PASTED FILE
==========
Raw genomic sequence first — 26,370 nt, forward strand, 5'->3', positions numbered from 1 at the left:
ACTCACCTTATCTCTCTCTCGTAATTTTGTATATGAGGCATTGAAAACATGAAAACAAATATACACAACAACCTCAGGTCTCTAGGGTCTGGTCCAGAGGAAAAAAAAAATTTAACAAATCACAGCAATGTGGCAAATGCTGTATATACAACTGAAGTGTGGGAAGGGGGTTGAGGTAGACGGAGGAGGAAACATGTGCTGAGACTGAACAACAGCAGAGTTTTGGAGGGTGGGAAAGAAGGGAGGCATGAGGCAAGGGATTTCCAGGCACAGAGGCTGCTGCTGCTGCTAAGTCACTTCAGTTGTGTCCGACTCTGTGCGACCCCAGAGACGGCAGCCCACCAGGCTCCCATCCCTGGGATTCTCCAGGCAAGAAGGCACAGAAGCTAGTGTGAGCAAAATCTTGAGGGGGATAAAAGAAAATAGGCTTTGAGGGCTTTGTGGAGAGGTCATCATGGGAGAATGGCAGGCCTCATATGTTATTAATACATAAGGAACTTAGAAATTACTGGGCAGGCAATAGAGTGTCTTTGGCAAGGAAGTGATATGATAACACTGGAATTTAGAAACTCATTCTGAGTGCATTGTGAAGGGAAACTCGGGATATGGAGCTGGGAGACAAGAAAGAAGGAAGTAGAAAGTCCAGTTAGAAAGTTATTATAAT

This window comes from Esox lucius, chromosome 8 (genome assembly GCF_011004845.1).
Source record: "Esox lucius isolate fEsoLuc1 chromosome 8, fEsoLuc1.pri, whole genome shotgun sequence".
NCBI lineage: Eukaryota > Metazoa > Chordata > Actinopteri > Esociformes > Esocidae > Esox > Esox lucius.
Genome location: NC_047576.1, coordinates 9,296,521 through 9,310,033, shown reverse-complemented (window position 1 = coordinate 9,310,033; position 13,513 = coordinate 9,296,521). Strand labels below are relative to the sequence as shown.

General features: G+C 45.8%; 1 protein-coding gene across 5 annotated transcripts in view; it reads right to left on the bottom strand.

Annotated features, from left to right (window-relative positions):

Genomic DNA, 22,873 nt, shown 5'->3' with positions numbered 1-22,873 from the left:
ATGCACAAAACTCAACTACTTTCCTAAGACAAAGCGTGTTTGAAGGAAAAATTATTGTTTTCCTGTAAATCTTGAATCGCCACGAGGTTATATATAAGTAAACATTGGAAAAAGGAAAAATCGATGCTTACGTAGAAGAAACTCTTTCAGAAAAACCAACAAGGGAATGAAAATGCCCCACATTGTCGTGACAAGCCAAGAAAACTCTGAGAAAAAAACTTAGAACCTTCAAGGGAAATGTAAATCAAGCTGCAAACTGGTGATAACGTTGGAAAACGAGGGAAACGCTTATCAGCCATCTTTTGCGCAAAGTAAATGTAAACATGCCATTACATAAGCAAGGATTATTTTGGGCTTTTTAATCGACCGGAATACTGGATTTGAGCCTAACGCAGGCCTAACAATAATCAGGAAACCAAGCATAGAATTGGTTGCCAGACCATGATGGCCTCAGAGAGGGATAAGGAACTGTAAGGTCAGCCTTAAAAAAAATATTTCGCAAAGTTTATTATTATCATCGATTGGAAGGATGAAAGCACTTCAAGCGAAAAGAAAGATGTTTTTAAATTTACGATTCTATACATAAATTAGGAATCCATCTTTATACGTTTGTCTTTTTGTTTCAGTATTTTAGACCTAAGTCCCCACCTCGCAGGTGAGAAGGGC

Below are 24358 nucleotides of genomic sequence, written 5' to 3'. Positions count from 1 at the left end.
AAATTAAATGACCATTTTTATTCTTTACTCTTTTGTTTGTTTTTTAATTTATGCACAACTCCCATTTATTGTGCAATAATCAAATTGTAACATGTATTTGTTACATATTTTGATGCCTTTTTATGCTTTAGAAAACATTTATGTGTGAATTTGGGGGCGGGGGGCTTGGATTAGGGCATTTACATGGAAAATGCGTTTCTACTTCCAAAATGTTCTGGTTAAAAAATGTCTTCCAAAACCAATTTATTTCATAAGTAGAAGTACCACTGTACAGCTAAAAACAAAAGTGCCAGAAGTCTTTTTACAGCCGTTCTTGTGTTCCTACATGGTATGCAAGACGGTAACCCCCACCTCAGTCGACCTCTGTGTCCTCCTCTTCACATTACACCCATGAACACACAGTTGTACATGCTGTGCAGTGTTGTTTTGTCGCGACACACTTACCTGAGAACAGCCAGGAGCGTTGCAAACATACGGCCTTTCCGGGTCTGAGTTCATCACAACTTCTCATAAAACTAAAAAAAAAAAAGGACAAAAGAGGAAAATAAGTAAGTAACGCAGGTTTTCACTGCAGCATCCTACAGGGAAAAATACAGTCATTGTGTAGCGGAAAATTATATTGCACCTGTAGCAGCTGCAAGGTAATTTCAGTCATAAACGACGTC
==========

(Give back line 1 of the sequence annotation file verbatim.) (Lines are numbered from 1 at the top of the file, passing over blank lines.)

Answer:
Raw genomic sequence first — 26,370 nt, forward strand, 5'->3', positions numbered from 1 at the left: